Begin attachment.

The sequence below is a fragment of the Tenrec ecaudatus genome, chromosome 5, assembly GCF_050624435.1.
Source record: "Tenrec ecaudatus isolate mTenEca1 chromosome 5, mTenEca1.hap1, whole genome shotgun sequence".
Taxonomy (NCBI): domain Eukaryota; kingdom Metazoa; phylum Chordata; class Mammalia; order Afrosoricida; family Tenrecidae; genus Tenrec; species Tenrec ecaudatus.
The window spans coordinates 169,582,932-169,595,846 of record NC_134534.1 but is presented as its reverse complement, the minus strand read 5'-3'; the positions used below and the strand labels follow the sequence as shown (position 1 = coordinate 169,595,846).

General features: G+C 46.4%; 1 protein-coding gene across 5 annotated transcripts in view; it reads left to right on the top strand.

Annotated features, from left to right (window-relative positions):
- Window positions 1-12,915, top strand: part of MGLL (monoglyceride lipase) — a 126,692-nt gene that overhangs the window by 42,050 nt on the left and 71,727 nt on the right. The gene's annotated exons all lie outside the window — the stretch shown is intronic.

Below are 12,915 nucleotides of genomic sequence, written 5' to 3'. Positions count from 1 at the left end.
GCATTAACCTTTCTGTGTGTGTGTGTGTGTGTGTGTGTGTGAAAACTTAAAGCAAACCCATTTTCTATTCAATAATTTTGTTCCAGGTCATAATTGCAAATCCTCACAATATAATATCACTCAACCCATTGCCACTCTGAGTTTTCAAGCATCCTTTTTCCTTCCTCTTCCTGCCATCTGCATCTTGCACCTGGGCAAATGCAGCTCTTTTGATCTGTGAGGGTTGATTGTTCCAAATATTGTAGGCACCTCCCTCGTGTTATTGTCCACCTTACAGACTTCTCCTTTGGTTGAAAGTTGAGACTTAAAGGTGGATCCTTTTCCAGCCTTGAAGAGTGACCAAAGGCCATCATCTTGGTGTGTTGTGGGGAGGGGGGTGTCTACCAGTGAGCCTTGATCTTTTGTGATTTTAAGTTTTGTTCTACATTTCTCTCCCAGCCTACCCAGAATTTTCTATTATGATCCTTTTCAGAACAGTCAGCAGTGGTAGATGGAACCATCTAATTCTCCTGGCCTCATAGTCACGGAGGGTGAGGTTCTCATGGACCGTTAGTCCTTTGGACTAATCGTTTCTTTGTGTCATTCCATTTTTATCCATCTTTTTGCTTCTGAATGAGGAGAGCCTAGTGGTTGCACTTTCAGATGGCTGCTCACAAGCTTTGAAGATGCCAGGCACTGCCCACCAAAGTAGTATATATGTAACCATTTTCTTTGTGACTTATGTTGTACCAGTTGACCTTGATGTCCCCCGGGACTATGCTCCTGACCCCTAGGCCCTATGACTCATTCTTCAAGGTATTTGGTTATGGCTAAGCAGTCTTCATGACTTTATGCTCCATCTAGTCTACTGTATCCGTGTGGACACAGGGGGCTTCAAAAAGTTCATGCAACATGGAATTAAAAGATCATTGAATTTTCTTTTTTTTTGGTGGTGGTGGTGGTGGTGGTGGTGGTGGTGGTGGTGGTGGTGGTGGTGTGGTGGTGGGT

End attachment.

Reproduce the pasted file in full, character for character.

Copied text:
The sequence below is a fragment of the Tenrec ecaudatus genome, chromosome 5, assembly GCF_050624435.1.
Source record: "Tenrec ecaudatus isolate mTenEca1 chromosome 5, mTenEca1.hap1, whole genome shotgun sequence".
Taxonomy (NCBI): domain Eukaryota; kingdom Metazoa; phylum Chordata; class Mammalia; order Afrosoricida; family Tenrecidae; genus Tenrec; species Tenrec ecaudatus.
The window spans coordinates 169,582,932-169,595,846 of record NC_134534.1 but is presented as its reverse complement, the minus strand read 5'-3'; the positions used below and the strand labels follow the sequence as shown (position 1 = coordinate 169,595,846).

General features: G+C 46.4%; 1 protein-coding gene across 5 annotated transcripts in view; it reads left to right on the top strand.

Annotated features, from left to right (window-relative positions):
- Window positions 1-12,915, top strand: part of MGLL (monoglyceride lipase) — a 126,692-nt gene that overhangs the window by 42,050 nt on the left and 71,727 nt on the right. The gene's annotated exons all lie outside the window — the stretch shown is intronic.

Below are 12,915 nucleotides of genomic sequence, written 5' to 3'. Positions count from 1 at the left end.
GCATTAACCTTTCTGTGTGTGTGTGTGTGTGTGTGTGTGTGAAAACTTAAAGCAAACCCATTTTCTATTCAATAATTTTGTTCCAGGTCATAATTGCAAATCCTCACAATATAATATCACTCAACCCATTGCCACTCTGAGTTTTCAAGCATCCTTTTTCCTTCCTCTTCCTGCCATCTGCATCTTGCACCTGGGCAAATGCAGCTCTTTTGATCTGTGAGGGTTGATTGTTCCAAATATTGTAGGCACCTCCCTCGTGTTATTGTCCACCTTACAGACTTCTCCTTTGGTTGAAAGTTGAGACTTAAAGGTGGATCCTTTTCCAGCCTTGAAGAGTGACCAAAGGCCATCATCTTGGTGTGTTGTGGGGAGGGGGGTGTCTACCAGTGAGCCTTGATCTTTTGTGATTTTAAGTTTTGTTCTACATTTCTCTCCCAGCCTACCCAGAATTTTCTATTATGATCCTTTTCAGAACAGTCAGCAGTGGTAGATGGAACCATCTAATTCTCCTGGCCTCATAGTCACGGAGGGTGAGGTTCTCATGGACCGTTAGTCCTTTGGACTAATCGTTTCTTTGTGTCATTCCATTTTTATCCATCTTTTTGCTTCTGAATGAGGAGAGCCTAGTGGTTGCACTTTCAGATGGCTGCTCACAAGCTTTGAAGATGCCAGGCACTGCCCACCAAAGTAGTATATATGTAACCATTTTCTTTGTGACTTATGTTGTACCAGTTGACCTTGATGTCCCCCGGGACTATGCTCCTGACCCCTAGGCCCTATGACTCATTCTTCAAGGTATTTGGTTATGGCTAAGCAGTCTTCATGACTTTATGCTCCATCTAGTCTACTGTATCCGTGTGGACACAGGGGGCTTCAAAAAGTTCATGCAACATGGAATTAAAAGATCATTGAATTTTCTTTTTTTTTGGTGGTGGTGGTGGTGGTGGTGGTGGTGGTGGTGGTGGTGGTGGTGGTGTGGTGGTGGGT